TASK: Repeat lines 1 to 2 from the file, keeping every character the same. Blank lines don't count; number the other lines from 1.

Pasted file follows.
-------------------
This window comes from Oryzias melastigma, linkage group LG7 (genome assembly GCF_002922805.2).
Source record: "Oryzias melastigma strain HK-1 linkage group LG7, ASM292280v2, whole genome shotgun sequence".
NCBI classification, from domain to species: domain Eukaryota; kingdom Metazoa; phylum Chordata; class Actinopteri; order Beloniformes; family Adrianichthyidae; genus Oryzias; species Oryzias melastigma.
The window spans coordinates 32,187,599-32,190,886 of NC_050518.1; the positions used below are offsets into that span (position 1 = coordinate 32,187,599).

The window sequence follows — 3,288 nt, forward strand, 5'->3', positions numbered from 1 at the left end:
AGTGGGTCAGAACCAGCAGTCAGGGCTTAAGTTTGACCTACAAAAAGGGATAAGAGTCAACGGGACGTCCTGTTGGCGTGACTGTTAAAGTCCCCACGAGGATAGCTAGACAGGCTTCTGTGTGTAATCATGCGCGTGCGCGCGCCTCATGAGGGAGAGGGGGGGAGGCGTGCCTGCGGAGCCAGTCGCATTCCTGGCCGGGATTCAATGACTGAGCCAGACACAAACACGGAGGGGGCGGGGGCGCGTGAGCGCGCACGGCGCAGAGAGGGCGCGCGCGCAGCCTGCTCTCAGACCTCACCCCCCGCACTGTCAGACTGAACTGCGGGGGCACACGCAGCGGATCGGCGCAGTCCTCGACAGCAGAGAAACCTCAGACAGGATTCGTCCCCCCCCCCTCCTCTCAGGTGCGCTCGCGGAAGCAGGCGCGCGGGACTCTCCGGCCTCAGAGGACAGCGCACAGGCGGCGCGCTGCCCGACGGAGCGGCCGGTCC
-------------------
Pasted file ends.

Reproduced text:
This window comes from Oryzias melastigma, linkage group LG7 (genome assembly GCF_002922805.2).
Source record: "Oryzias melastigma strain HK-1 linkage group LG7, ASM292280v2, whole genome shotgun sequence".